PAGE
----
Nail Melanoma

Case Report: What’s Your Diagnosis?

Author: Vivian Wong MD-PhD, Department of Dermatology, Warren Alpert Medical School of Brown University; Providence, Rhode Island

Case history:

A 34-year-old female (Fitzpatrick Skin Phototype V) presents with 8-month history of nail discoloration on her right thumb. On examination, there is a 4.3 mm brown patch composed of irregular brownish to grayish longitudinal lines of various widths on the medial nail plate. The lesion does not disappear with pressure. The other finger and toe nails are uninvolved. She denies any preceding trauma and does not take any medication. What is your diagnosis?

  1. Subungual hematoma
  2. Subungual melanoma
  3. Physiologic pigmentation
  4. Pigmented onychomycosis


  • Subungual melanoma


Subungual melanoma is a type of melanoma involving the nail apparatus. It has a predilection for patients with darker skin phototypes. Subungual melanoma is a diagnostic challenge, as numerous conditions could present with nail pigmentation. Several common culprits are discussed here. In addition, dermatologists should always obtain a thorough history to rule out exogenous or medication-induced melanonychia. Therefore, the diagnosis is often delayed, resulting in significant mortality. Further, amelanotic subungual melanoma has been reported, and it could mimick other neoplastic or inflammatory processes, such as squamous cell carcinoma, pyogenic granuloma, and viral warts.

As in this case, subungual melanoma favors a single digit, most likely the thumb of an adult. Examination of the lesion using dermoscopy is often helpful. Signs suggestive of the diagnosis include irregular pigmentation, broad pigment band (at least 3mm), tapered band with a wider base at the origin of the nail plate, blurry and fuzzy borders, and variegated color. Hutchinson’s sign, with pigmentation of periungual tissue, is a classic finding. Laugier-Hunziker syndrome, a benign hereditary pigmentary condition, could present with benign nail pigmentation. Perform serial photography for monitoring if suspicion is low, and perform a nail biopsy if suspicion is high.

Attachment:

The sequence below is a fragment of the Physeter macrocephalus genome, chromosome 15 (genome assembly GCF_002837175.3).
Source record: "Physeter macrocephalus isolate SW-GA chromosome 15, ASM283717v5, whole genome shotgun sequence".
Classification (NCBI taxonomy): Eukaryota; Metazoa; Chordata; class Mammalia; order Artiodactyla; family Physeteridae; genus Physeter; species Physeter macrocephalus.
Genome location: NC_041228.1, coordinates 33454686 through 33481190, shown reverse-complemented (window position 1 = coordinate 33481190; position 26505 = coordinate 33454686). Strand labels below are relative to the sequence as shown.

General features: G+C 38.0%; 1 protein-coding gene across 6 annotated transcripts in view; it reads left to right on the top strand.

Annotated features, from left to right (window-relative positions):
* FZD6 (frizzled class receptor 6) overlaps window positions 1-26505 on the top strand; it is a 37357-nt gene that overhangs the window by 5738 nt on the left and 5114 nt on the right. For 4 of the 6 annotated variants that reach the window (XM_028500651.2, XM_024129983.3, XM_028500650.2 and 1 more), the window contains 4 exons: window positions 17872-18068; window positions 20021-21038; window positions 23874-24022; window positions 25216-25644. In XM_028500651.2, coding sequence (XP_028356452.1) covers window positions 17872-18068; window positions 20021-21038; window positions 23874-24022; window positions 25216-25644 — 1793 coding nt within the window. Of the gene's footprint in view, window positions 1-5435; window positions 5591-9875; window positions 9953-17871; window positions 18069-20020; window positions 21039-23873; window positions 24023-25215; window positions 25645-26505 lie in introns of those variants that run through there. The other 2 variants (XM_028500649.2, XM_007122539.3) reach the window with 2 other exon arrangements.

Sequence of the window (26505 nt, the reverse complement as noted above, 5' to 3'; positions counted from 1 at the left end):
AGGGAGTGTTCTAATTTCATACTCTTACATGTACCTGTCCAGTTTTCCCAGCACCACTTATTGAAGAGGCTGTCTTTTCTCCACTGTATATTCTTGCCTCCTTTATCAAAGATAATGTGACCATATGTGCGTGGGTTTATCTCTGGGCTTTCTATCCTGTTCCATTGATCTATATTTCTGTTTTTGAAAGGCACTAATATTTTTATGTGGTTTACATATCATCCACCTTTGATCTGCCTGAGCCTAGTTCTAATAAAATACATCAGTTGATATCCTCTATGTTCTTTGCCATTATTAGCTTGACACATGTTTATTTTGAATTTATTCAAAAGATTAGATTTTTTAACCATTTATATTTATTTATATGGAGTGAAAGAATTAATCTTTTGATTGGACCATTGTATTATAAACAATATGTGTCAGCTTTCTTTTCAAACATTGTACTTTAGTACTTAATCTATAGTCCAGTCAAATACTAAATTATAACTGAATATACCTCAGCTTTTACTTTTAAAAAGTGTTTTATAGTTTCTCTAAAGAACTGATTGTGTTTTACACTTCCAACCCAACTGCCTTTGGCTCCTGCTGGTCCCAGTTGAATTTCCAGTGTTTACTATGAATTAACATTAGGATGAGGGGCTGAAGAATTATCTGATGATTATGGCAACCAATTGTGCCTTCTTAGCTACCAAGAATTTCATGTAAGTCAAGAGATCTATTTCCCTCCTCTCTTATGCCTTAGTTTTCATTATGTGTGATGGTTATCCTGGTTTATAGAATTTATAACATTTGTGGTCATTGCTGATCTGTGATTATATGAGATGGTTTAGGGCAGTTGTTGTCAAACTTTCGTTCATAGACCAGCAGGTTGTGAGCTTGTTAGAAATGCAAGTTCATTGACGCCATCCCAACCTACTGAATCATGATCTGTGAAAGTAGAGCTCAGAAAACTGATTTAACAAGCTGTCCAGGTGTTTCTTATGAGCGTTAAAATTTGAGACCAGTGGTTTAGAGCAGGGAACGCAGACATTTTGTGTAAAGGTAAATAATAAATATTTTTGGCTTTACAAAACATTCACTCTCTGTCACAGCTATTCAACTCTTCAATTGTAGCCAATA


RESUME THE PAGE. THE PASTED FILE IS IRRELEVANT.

Differential diagnoses:

    • Subungual hematoma refers to a collection of blood within the nail plate or nail bed, often secondary to trauma. It could resemble subungual melanoma, with red-brown to brown-black discoloration. It typically migrates distally and spontaneously resolves with time, unlike subungual melanoma.
    • Physiologic (functional pigmentation) is typically seen in patients of darker skin phototypes. A clue to diagnosis is the involvement of multiple nails. Look for regular longitudinal and rectangular pigment bands with homogenous color.
    • Pigmented onychomycosis (fungal melanonychia) occurs secondary to dematiaceous fungal or rarely yeast and mold infections of the nails. Look for subungual debris, nail thickening, yellowish discoloration and onycholysis, in addition to brown-black discoloration. Multiple nails, typically the toe nails, are involved. Looks for evidence of concomitant tinea pedis, which presents with scaly plaques on the soles, lateral aspects of the feet and the interdigital spaces.


Mun, J.-H., Kim, G.-W., Jwa, S.-W., Song, M., Kim, H.-S., Ko, H.-C., Kim, B.-S. and Kim, M.-B. (2013), Dermoscopy of subungual haemorrhage: its usefulness in differential diagnosis from nail-unit melanoma. British Journal of Dermatology, 168: 1224–1229.

Braun RP, Baran R, Le Gal FA, Dalle S, Ronger S, Pandolfi R, et al. Diagnosis and management of nail pigmentations. J Am Acad Dermatol. 2007;56:835–847.

Dominguez-Cherit, J., R. Roldan-Marin, P. Pichardo-Velazquez, C. Valente, V. Fonte-Avalos, M. E. Vega-Memije, and S. Toussaint-Caire. “Melanonychia, Melanocytic Hyperplasia, and Nail Melanoma in a Hispanic Population.” [In Eng]. J Am Acad Dermatol 59, no. 5 (Nov 2008): 785-91.

Wong V, Burgin S, Richert B, Baran R. “Subungual melanoma (nail melanoma)”. In: Goldsmith LA, editor. VisualDx. Rochester, NY: Logical Images.

Wong V, Burgin S, Richert B, Baran R. “Onychopapilloma”. In: Goldsmith LA, editor. VisualDx. Rochester, NY: Logical Images.

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